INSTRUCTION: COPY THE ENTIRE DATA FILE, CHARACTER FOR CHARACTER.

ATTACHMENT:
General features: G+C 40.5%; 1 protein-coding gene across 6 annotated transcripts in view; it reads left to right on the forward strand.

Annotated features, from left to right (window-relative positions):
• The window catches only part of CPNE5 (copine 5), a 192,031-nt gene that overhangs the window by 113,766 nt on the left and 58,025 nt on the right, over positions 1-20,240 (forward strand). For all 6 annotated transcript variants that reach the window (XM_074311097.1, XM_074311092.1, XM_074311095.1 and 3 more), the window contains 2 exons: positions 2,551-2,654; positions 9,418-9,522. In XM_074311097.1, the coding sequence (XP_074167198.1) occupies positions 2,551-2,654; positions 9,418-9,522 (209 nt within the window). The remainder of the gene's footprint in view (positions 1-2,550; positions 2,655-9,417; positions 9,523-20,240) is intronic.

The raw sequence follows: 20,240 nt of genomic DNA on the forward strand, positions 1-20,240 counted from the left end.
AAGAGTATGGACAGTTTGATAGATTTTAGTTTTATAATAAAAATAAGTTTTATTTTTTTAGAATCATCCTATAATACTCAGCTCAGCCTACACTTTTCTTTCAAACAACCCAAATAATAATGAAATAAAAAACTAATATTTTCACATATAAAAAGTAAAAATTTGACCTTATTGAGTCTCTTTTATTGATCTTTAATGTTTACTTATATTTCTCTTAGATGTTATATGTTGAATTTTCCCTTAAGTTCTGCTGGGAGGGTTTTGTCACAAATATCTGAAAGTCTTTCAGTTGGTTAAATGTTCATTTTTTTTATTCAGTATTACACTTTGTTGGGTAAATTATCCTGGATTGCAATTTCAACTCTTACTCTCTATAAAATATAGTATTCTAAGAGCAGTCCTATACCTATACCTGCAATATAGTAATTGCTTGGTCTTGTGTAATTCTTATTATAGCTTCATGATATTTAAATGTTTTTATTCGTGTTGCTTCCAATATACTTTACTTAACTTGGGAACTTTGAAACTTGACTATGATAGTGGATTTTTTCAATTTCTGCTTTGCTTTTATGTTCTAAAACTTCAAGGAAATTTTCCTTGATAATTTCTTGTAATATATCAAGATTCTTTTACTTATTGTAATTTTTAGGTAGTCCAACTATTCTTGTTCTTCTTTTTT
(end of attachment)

General features: G+C 40.5%; 1 protein-coding gene across 6 annotated transcripts in view; it reads left to right on the forward strand.

Annotated features, from left to right (window-relative positions):
• The window catches only part of CPNE5 (copine 5), a 192,031-nt gene that overhangs the window by 113,766 nt on the left and 58,025 nt on the right, over positions 1-20,240 (forward strand). For all 6 annotated transcript variants that reach the window (XM_074311097.1, XM_074311092.1, XM_074311095.1 and 3 more), the window contains 2 exons: positions 2,551-2,654; positions 9,418-9,522. In XM_074311097.1, the coding sequence (XP_074167198.1) occupies positions 2,551-2,654; positions 9,418-9,522 (209 nt within the window). The remainder of the gene's footprint in view (positions 1-2,550; positions 2,655-9,417; positions 9,523-20,240) is intronic.

The raw sequence follows: 20,240 nt of genomic DNA on the forward strand, positions 1-20,240 counted from the left end.
AAGAGTATGGACAGTTTGATAGATTTTAGTTTTATAATAAAAATAAGTTTTATTTTTTTAGAATCATCCTATAATACTCAGCTCAGCCTACACTTTTCTTTCAAACAACCCAAATAATAATGAAATAAAAAACTAATATTTTCACATATAAAAAGTAAAAATTTGACCTTATTGAGTCTCTTTTATTGATCTTTAATGTTTACTTATATTTCTCTTAGATGTTATATGTTGAATTTTCCCTTAAGTTCTGCTGGGAGGGTTTTGTCACAAATATCTGAAAGTCTTTCAGTTGGTTAAATGTTCATTTTTTTTATTCAGTATTACACTTTGTTGGGTAAATTATCCTGGATTGCAATTTCAACTCTTACTCTCTATAAAATATAGTATTCTAAGAGCAGTCCTATACCTATACCTGCAATATAGTAATTGCTTGGTCTTGTGTAATTCTTATTATAGCTTCATGATATTTAAATGTTTTTATTCGTGTTGCTTCCAATATACTTTACTTAACTTGGGAACTTTGAAACTTGACTATGATAGTGGATTTTTTCAATTTCTGCTTTGCTTTTATGTTCTAAAACTTCAAGGAAATTTTCCTTGATAATTTCTTGTAATATATCAAGATTCTTTTACTTATTGTAATTTTTAGGTAGTCCAACTATTCTTGTTCTTCTTTTTT